From the Archives: Kathleen Euphemia Dunsmuir
In this continuation of archives posts on the Dunsmuir children, we have a brief glipse of the life of Kathleen Euphemia (Kat) Dunsmuir Humphreys*, the third youngest of James and Laura's 10 children.
Kathleen was born on Dec. 22, 1891, and lived with her parents until the outbreak of World War I in 1914. It was at that time she decided to volunteer to support the war effort, first in England and then in France, to work in a soldiers' canteen. Known as "Miss B.C." because British Columbian soldiers overseas would often recognize her when they met her as she was doing her work, Kat prepared hot drinks and light food for soldiers who were either on their way to or out of the main battlefields. As she wrote to her mother in a letter published in the Victoria newspaper The Daily Colonist on April 22, 1915:
I am cabling to see if you can possibly get $2,500. We still have some money left, but we give so much. For instance, we give two buns for a penny, instead of one. Even then, we might do all right, but we feed all the men who have nothing free, as well as trains of wounded that come down in front of us. We also give everything to the guards who bring in the German prisoners, so you see we do need a lot. How they do love on a cold morning at 5 or 6 o’clock to have hot chocolate and buns! We love the work.
It must have been quite an adventure - and a lot of work - for a young woman who likely had become used to the lifestyle that Hatley Park had provided!
It was during her service as a canteen girl that Kathleen met Major Arthur Selden Humphreys, whom she married in London on Oct. 20, 1915. Kathleen had to give up her canteen work as a wife of an officer serving in France was not permitted to travel or work on Continental Europe.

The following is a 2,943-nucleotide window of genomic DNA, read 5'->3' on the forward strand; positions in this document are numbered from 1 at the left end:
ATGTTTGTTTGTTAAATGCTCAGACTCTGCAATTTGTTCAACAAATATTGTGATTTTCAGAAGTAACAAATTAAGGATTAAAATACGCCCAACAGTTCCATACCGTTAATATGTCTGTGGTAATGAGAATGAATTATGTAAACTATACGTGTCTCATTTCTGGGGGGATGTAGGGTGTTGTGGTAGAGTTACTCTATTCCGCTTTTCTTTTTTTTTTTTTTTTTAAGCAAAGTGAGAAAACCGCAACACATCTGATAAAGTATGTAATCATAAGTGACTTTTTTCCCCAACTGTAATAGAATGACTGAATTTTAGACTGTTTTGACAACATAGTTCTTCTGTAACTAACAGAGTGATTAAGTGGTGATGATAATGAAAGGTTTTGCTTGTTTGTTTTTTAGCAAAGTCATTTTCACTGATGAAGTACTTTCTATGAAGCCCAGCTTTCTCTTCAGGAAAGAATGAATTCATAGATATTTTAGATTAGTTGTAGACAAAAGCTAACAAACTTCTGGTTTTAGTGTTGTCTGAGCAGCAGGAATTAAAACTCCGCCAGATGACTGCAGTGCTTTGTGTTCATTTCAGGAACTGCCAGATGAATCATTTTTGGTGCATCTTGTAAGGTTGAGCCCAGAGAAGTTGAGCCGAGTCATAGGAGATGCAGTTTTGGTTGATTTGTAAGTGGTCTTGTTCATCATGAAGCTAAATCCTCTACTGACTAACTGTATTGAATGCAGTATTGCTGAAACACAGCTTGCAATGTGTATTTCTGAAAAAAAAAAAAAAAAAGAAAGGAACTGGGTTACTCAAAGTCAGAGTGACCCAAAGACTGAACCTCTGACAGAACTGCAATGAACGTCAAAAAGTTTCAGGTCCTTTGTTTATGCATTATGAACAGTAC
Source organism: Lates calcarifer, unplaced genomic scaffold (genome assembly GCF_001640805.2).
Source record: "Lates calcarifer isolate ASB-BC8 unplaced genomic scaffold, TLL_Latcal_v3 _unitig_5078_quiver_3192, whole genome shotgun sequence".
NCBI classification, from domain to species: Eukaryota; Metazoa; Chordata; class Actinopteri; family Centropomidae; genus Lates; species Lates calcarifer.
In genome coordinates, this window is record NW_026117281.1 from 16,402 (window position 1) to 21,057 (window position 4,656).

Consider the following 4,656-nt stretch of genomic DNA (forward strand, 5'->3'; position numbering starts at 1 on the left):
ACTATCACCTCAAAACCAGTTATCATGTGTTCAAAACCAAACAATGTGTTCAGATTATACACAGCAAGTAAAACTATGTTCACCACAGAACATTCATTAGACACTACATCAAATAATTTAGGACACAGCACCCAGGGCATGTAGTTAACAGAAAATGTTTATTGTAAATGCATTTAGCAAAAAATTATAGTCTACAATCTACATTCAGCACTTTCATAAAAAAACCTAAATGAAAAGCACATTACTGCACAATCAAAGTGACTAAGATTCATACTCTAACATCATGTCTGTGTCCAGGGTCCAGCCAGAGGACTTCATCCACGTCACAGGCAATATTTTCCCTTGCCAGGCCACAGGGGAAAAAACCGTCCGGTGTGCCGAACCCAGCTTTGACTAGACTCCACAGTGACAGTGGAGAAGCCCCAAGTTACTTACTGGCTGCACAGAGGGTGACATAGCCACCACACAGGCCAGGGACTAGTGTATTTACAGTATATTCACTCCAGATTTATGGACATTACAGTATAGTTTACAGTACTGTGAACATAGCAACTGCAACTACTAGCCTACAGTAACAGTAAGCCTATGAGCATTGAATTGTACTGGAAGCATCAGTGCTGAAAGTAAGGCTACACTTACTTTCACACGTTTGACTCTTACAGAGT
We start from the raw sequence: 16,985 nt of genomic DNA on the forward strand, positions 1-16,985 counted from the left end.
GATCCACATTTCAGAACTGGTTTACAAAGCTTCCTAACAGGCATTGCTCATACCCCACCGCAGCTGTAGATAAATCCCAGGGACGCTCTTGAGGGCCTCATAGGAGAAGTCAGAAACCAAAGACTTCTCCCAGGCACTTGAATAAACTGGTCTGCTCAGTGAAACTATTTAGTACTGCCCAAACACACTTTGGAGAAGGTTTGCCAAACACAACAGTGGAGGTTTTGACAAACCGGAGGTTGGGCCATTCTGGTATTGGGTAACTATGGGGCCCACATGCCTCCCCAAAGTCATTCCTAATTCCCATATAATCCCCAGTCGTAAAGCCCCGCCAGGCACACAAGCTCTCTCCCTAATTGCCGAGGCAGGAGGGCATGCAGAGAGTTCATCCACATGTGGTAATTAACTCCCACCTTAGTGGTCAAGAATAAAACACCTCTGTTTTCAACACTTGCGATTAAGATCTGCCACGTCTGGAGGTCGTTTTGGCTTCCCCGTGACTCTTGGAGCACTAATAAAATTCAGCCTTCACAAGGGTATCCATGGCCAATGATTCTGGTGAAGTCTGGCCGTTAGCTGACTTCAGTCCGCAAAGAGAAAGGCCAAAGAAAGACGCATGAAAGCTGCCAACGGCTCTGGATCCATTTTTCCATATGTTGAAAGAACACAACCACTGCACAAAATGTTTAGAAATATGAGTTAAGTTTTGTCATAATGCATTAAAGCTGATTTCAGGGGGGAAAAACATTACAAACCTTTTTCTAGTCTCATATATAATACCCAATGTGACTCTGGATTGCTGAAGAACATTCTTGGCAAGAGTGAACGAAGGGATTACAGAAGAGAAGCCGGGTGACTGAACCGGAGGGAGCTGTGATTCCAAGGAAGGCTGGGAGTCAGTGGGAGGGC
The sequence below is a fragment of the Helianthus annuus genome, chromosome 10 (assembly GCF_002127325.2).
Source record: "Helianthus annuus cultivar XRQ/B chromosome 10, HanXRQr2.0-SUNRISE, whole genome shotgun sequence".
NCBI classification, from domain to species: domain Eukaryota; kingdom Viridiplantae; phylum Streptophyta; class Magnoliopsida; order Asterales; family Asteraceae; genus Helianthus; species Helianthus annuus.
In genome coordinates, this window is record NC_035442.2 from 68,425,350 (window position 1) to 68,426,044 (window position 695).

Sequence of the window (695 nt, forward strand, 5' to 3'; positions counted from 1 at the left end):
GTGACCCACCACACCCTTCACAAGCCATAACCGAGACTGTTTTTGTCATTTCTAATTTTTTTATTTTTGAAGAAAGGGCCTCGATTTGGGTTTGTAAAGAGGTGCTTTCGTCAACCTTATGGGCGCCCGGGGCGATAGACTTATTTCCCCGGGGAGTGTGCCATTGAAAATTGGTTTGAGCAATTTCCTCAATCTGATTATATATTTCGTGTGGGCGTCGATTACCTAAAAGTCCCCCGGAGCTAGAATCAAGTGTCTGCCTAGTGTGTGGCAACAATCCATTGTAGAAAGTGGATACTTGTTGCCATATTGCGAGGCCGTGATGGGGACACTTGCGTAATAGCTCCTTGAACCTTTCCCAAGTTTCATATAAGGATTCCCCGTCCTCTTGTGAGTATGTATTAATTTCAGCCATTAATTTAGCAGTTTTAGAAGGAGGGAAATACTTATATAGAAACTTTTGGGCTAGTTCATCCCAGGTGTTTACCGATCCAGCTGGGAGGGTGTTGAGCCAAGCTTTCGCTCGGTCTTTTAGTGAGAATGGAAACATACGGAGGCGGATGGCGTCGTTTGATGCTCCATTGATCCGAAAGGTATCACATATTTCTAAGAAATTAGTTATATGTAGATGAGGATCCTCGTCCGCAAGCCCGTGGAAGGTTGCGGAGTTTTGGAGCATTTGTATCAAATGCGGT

Major Selden Humphreys in his World War I uniform
Raoul Autin portrait
The couple returned to Victoria to live after the war, where they had four children, and gained a reputation for being generous hosts.
By the late 1920s, Kathleen became interested in film and movie-making. As her marriage to Humpreys ended, at the age of 40, she moved to Hollywood to pursue a film career. She continued to host lavish parties in her home near Hollywood Boulevard and Rodeo Drive, and became involved in bank-rolling movies. One included The Crimson Paradise, which was filmed on the Dunsmuir property in 1933 and billed as "Canada's First All Talking Motion Picture." (Unfortunately, the film was reviewed as a 'real turkey' by the manager of Victoria's Capitol Theatre, where it premiered late at night and only ran for three days.)
Kathleen in Hollywood
In the end, the movie venture lead Kat to near financial ruin, and so she returned to live at Hatley Park for a while before auctioning her belongings and moving to Switzerland in 1937.
With the start of World War II in 1939, Kathleen found herself once more following her sense duty to support the troops, and again organized a mobile canteen in England. With this, she and her older children lived and served in the war effort at the height of the bombing in London. It was there that her son, who joined the Royal Air Force, announced his engagement. Sadly, it was in celebration of his marriage at a cafe in London that Kathleen was killed in an air raid on March 8, 1941.
As mentioned before, the Dunsmuir family story is truly an epic one. If you are interested in finding out more, please consider reading The Dunsmuir Saga by Terry Reksten, which is available in the RRU Library, or by sending an email to the address below.
250.391.2600 ext 4122
* The image at the top of this post is an Otto Mayer portrait of Kathleen taken in 1908. Also note that this post has been adapted from a previous one on Kathleen that appeared in Roadspiel in January 2011.